Socialist Prime Minister George Papandreou promised to undo decades of welfare policy to win an international bailout for Greece. Keeping the lifeline will force him to reverse another legacy left by past leaders, including his father: corruption and a bloated bureaucracy.
A couple of months ago, around the time Greece passed new austerity measures to ward off economic catastrophe, Nicholas Papandreou , the very tall brother of Greece’s Prime Minister, George Papandreou , was riding the Metro in Athens. The Papandreous, now in the third generation of a Socialist political dynasty, live in rented houses, drive Priuses, and, apparently, take the subway, even during times of extraordinary anger toward the government.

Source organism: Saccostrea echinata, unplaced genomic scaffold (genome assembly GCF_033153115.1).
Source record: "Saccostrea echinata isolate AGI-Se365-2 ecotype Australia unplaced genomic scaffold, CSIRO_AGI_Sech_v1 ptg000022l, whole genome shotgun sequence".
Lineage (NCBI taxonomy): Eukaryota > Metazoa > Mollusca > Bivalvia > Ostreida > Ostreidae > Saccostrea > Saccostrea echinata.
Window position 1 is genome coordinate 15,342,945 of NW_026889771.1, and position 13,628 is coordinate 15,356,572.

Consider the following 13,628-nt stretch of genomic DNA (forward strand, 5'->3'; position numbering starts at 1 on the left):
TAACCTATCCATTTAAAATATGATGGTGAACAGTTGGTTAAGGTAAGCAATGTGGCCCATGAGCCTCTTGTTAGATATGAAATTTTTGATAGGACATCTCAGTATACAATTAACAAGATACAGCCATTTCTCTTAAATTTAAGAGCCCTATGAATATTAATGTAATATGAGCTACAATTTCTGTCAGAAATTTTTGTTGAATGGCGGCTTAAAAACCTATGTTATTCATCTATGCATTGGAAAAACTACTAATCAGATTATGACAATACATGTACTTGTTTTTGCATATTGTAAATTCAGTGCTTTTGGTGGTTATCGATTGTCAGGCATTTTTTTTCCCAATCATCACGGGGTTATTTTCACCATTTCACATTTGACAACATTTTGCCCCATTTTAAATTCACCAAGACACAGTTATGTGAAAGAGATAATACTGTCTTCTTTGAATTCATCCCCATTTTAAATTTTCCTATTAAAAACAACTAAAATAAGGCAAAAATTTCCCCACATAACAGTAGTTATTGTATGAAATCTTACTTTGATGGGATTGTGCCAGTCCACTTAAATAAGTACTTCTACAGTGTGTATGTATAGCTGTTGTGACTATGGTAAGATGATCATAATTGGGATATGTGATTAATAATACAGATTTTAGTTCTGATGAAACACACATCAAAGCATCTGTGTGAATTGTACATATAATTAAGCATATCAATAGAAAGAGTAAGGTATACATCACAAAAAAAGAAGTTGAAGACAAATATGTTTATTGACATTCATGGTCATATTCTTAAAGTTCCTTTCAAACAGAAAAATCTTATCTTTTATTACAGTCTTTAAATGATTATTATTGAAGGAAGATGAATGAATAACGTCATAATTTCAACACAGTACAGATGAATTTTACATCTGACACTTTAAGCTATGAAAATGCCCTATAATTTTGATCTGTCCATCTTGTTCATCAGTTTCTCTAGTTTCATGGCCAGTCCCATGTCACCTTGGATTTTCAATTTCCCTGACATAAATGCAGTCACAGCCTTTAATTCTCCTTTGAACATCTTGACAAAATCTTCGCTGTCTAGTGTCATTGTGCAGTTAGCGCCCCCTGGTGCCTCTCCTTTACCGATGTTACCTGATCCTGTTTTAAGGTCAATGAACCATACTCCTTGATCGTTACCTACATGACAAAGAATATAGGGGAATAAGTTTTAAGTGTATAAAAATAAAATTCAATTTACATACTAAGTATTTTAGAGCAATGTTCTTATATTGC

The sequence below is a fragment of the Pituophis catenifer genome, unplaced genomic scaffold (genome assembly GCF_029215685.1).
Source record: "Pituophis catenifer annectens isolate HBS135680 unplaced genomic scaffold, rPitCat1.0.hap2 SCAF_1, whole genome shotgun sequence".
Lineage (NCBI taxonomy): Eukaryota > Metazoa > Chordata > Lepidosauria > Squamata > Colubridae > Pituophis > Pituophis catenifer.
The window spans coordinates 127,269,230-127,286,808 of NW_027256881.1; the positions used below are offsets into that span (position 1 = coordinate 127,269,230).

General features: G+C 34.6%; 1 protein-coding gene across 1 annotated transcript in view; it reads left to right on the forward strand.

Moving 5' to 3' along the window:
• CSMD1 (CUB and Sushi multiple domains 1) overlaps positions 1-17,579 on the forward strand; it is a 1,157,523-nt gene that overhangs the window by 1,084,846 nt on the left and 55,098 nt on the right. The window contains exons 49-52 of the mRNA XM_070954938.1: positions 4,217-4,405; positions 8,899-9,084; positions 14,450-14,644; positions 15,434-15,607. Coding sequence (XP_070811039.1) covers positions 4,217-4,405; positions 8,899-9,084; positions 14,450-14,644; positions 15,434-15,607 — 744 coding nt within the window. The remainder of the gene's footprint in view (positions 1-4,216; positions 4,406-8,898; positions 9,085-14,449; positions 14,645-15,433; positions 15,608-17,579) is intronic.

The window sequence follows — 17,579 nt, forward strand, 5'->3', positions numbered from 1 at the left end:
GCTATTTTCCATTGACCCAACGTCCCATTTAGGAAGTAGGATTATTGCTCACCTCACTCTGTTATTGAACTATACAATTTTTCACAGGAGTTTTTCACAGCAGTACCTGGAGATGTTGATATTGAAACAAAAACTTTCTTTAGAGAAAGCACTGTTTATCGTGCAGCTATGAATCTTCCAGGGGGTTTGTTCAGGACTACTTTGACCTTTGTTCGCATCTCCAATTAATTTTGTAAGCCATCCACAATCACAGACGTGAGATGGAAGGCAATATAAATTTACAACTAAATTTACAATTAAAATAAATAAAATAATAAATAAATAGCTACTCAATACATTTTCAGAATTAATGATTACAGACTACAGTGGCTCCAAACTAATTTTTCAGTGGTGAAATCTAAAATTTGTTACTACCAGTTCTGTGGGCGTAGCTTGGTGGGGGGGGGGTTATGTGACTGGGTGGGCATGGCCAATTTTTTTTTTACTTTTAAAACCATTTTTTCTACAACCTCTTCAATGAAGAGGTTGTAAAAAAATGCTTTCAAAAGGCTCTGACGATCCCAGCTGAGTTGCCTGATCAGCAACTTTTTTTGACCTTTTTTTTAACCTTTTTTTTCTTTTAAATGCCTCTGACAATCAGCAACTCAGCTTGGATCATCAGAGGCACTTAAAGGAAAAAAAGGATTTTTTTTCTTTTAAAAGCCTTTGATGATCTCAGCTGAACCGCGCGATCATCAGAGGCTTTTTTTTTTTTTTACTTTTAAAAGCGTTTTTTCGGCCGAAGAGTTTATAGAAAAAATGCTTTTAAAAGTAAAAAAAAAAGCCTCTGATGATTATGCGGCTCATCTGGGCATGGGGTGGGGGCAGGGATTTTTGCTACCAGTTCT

Taped to the door of Syriza’s newest local office, a former bank branch on a busy central Athens street where Greeks used to line up to get loans, is a photocopy of a clenched fist and the words “to be continued.”
In a mountain village where Greeks began their liberation from Ottoman Turks two centuries ago and now go to ski, Dimitris Lourantakis says he’s proud to be among voters pushing to throw out Greece’s political ruling class.